All transformations have corresponding Double versions with a 'd' suffix. Transformations with a prefix of 'H' operate in the homogeneous coordinate system, which allows translation and shear transformations, as well as the usual rotation and scale. In this coordinate system an n-vector is embedded in a (n+1)-dimensional space, e.g., a homogeneous point in 2d is represented by a 3-vector.

To convert from non-homogeneous to homogeneous vectors, make the extra coordinate (usually 1) the second argument in a constructor of/cast to the next-higher dimension vector. To project from a homogeneous vector down to a non-homogeneous one (doing a homogeneous divide in the process), use the proj() function. This process can be simplified by the use of the xform() function, which applies a transform to a vector, doing homogeneous/nonhomogeneous conversions if necessary. For example:

```    Vec3d x,y;

// apply homogeneous transformations to a 3-vector
x = proj(Scale4d(...) * Rot4d(...) * Trans4d(...) * Vec4d(y, 1.0));
// do the same thing with xform()
x = xform(Scale4d(...) * Rot4d(...) * Trans4d(...), y);```
By default, VL assumes that transformations should operate on column vectors (v = T * v), though it can be compiled to assume row vectors instead (v = v * T).

VL contains both a sparse vector type, which stores only the non-zero elements of the vector, and a sparse matrix type, whose rows are sparse vectors. Sparse vectors can be efficiently combined with other sparse vectors or normal vectors using the standard vector operations:

```    SparseMatf sm;
SparseVecf sv1, sv2, sv3;
Vecf  v;```
```    v = sm * v;
sm[0] += v;
sv1 = sv2 + sv3;```

### Initialisation

Sparse vectors are typically initialised by giving a list of index, element pairs:
```    SparseVecf sv;      // unsized sparse vector
SparseVecf sv(20);  // zero vector of length 20.
SparseVecf sv(5, 1, 1.0, 4, 4.0, VL_SV_END);
// the vector [0.0, 1.0, 0.0, 0.0 4.0]```
The standard vector initialisers can also be used.

### Manipulation

Once you have your sparse vector, it can be changed in the following ways:

*    Re-initialise with the SetElts() method:

```    sv.SetSize(5);
sv.SetElts(1, 1.0, 4, 4.0, VL_SV_END);
// sets sv to [0.0, 1.0, 0.0, 0.0 4.0]```

*    Use the SVIter[fd] iterator, which lets you iterate over the elements of a sparse vector, and access them using the methods:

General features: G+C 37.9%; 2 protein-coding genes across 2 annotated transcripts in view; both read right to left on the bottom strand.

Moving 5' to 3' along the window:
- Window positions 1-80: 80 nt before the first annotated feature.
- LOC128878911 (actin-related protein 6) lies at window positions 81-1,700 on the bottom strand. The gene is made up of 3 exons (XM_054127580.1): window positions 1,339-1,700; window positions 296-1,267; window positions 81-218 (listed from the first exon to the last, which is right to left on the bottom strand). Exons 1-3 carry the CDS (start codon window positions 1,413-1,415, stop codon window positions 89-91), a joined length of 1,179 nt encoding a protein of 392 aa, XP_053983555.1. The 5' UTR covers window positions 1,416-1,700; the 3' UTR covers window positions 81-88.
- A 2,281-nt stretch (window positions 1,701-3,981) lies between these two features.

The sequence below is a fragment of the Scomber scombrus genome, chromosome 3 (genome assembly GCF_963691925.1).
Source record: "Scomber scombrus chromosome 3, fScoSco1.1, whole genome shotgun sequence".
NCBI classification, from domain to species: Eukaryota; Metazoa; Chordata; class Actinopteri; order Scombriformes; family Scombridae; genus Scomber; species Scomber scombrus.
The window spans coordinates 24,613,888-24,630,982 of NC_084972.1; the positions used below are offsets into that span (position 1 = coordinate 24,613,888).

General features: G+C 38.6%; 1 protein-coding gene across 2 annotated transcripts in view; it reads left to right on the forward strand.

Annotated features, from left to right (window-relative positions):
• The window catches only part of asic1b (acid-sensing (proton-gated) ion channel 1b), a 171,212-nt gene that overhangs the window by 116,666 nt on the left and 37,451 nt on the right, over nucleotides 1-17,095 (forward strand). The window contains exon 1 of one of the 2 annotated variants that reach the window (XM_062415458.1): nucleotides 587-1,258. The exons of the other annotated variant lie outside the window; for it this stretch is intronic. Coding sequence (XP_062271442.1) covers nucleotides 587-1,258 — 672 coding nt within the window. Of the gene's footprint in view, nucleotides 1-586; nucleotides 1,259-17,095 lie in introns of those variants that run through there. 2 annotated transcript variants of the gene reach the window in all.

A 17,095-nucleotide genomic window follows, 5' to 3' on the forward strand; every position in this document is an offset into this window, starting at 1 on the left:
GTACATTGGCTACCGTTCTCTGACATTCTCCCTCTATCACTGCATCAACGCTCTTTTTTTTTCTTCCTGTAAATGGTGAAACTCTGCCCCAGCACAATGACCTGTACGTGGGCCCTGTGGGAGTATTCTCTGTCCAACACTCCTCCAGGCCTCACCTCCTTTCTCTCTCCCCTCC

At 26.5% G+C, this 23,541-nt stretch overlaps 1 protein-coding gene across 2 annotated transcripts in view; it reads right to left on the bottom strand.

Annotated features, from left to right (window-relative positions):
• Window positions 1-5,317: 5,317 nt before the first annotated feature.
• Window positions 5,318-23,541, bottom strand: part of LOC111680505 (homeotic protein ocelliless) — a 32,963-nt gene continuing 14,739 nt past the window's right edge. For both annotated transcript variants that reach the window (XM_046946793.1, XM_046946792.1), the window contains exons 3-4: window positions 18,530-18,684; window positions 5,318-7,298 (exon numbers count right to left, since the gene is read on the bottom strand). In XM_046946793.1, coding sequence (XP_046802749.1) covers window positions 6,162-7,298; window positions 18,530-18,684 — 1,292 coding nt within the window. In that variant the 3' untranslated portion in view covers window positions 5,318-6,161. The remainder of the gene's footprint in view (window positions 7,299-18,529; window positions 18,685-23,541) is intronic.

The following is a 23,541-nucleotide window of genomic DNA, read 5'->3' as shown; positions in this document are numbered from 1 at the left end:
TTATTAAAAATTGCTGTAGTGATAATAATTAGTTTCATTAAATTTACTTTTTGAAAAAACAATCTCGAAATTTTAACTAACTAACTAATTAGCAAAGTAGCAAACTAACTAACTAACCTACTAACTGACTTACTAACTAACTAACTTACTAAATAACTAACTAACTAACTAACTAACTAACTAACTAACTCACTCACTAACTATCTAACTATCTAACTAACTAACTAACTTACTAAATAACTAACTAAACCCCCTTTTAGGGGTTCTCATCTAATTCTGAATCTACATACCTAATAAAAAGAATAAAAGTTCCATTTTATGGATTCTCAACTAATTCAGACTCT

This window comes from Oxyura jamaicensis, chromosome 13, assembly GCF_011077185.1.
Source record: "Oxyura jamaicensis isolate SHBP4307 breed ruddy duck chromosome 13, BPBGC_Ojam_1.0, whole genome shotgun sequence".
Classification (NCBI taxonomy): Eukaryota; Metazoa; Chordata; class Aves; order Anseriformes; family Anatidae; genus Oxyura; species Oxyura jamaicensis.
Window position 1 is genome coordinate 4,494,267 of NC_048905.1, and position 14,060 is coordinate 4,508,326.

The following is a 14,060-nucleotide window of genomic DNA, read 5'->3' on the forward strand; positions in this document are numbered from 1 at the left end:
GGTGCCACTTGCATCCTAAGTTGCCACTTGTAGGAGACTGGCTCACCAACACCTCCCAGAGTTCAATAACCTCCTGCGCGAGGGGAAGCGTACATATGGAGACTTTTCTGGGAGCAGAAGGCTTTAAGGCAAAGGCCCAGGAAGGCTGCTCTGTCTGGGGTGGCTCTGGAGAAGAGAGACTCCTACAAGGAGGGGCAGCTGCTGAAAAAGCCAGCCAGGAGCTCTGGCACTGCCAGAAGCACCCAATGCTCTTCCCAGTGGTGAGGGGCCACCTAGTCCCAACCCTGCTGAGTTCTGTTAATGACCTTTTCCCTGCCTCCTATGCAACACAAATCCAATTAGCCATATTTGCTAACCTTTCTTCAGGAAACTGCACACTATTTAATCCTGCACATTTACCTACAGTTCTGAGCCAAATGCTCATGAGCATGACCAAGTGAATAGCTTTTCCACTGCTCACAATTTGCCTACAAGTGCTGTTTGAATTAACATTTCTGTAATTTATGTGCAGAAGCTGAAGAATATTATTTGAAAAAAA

j.Data() : returns the current element's data
j.Index() : returns the current element's index
Note:  It is highly recommended that you use the SVIter[fd] class to manipulate sparse vectors, as it is written to be as efficient as possible, even performing a binary search for elements when necessary. The iterator class can be used in a number of ways:
*    Use Begin(), Inc(), AtEnd() to iterate over the non-zero elements of the vector:
```    SVIterf j;
// sv = sv * 2
for (j.Begin(sv); !j.AtEnd(); j.Inc())
j.Data() *= 2.0;```
*    Use one of the following methods:
```  Inc(Int i)    moves on to elt i, where i will increase by 1 on each call
IncTo(Int i)  moves on to elt i, where i will increase monotonically```
within another for-loop to access the elements of the sparse vector corresponding to i. For example:
```    // v = v + sv
for (j.Begin(sv), i = 0; i < v.NumItems(); i++)
{
j.Inc(i);
v[i] += j.Data();```
```    }

// a += dot(sv1, sv2)
for (j.Begin(sv2), k.Begin(sv1); !k.AtEnd(); k.Inc())
{
j.IncTo(k.Index());  // find corresponding elt in sv2
if (j.Exists())
a += j.Data() * k.Data();
}```
*    Use the Overlay() method: a.Overlay(b) performs a[i] = b[i] for all non-zero b[i].

*    Direct access: Begin(),AddElt() or AddNZElt() new element pairs in order, then call End(). (Use AddNZElt() if you know for certain the added element will be non-zero.) For example:

```    // set sv to [0.0, 1.0, 0.0, 0.0 4.0]
sv.NumElts(5);
sv.Begin();
sv.End();```
*    As a last resort, use the Get() and Set() methods. These calls are not efficient for multiple accesses, but will at least perform a binary search to locate the requested element quickly.
`    sv1.Set(10, sv2.Get(20)); // sv1[10] = sv2[20]`
Note:  The best way to write code for sparse vectors and matrices is to use the SVIter[fd] class, and recast code to use the efficient vector operations where possible.

### Sparse Fuzziness

The SparseVec class has a tolerance level for elements to be considered zero, referred to as the fuzz. (If |x| < fuzz, it is treated as zero.) This can be set with the method SparseVec[fd]::SetFuzz(fuzz). The default value of fuzz is 1e-10.

A convenient way to test if an element is zero according to the current fuzz setting is to use the SparseVec[fd]::IsNonZero(elt) method.

VL provides the following functions for accessing subregions of vectors and matrices:

```    Vec[fd]     sub(const Vec[fd] &v, Int start, Int length);